- Giving two untenable choices and an obviously correct one defeats the purpose of the exercise. That is called railroading the character. (If you do A, you die, if you do B, you wind up in prison, therefore you must do C . . . that kind of setup doesn’t actually give the character agency. You’ve still presented only one choice.)
- Likewise, for it to be true agency a character cannot be pushed into making a specific choice by one of the other characters or by the plot. In the first example, you can’t assign Mike to community service or have his father demand he go over and apologize. It has to be his idea, and the decision has to come from within himself.
- These choices need to be different options, not variations on the same option. (I can hide from the Space Spider Ninja Dinosaurs behind the barn, or I can hide from them in a tree, or I can hide from them under a truck . . . this is NOT three different choices to be made. These are all a subset of I can hide. Try something more like, I could hide the family living on this farm from the SSNDs by sealing them in the trap-door in the barn and try to lead the aliens away from them — though they might die if I don’t survive to let them out. Or I could try to make first contact with aliens and let the family fend for themselves. After all we don’t REALLY know the aliens’ intentions. Or maybe I should just try to take the family and cross the freezing river, even though neither of the children know how to swim. If we make it, we might be able to get to somewhere where I can make radio contact with people who might be able to help before the SSNDs catch up to us.)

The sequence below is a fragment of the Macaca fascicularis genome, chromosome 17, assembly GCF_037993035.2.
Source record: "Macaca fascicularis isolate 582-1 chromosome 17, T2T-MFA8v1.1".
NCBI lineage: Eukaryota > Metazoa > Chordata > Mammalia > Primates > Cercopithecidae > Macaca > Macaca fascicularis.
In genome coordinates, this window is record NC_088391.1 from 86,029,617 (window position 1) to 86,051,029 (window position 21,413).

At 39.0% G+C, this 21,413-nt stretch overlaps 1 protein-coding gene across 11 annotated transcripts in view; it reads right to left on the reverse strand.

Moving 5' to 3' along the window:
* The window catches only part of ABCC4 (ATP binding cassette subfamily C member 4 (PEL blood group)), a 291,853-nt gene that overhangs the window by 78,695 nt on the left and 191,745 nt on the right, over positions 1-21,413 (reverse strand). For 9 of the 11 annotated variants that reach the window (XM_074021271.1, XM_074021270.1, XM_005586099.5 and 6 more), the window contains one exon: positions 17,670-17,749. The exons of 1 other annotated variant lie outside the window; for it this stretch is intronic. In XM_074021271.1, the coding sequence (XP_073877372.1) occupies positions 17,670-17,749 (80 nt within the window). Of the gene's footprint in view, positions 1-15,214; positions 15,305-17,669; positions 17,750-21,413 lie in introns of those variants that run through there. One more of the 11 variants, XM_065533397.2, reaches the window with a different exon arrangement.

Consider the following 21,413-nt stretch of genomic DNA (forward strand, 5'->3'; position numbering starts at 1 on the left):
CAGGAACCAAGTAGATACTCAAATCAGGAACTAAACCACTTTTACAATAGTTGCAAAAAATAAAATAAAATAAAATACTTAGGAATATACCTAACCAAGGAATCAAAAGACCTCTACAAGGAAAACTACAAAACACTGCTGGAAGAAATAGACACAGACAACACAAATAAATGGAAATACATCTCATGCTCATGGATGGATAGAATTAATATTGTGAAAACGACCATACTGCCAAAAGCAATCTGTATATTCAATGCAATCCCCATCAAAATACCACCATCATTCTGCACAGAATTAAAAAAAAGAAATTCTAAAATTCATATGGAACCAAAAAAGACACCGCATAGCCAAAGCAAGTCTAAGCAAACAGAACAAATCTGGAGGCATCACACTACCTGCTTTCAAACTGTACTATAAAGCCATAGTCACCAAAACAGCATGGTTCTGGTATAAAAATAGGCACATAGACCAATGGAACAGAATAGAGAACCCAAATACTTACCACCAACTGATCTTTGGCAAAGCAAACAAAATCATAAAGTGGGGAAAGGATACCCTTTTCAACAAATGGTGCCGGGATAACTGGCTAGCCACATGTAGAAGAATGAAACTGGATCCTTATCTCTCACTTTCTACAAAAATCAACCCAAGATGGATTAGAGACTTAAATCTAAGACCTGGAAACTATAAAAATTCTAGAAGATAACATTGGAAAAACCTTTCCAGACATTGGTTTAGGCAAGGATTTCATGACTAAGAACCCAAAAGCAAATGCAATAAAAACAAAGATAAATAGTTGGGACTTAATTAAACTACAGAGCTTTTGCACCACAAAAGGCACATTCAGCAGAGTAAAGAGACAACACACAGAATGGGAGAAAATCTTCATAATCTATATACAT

- These choices should all be within the character’s moral and mental grasp. If your character is a peace-loving scientist who believes first contact might be difficult and risky but is worth achieving, then I could try to trap the Space Spider Ninja Dinosaurs in the barn and set it on fire so that the alien scourge burns to death is not an actual viable choice. This character simply wouldn’t do it. Unless there’s another character present who wants to promote this option, this character probably wouldn’t even THINK of doing this. A choice like that, coming from outside the character, does NOT count as one of your three.
- The outcome should not be easily reversed. To be real agency, the character’s decisions must be allowed to stand – for good or for ill. If your character tries to take the family across the river, and one of the children drowns, the character should have to deal with the consequences of that for the rest of the book. It may be hard on the character, and maybe even take the character somewhere emotionally that your plot outline was not prepared to handle, but you’re going to wind up with a deeper, more emotionally resonate story.
If you really want to understand the impact of having agency, once you’ve written the scene, think about the implications for your plot if the character proceeds using this course of action. Then re-write the scene so that he makes each of the other two choices. What are the implications for each? If the character is truly displaying agency, there should be a significant change of direction to the plot depending on which choice is made.
Think of that example with Mike at the beginning of the exercise. Each of those potential decisions will lead to a whole tree of other decisions Mike has to make. Each one leads to a completely different story, perhaps even a completely different genre. It’s his own choice whether he wants to be in the middle of a murder mystery or a coming of age adventure halfway around the world, or an 80-s throwback rom-com. Are the impacts of your characters’ decisions as deep and lasting?
NOTE: That pic is at Crystal Cove in California when we went this summer.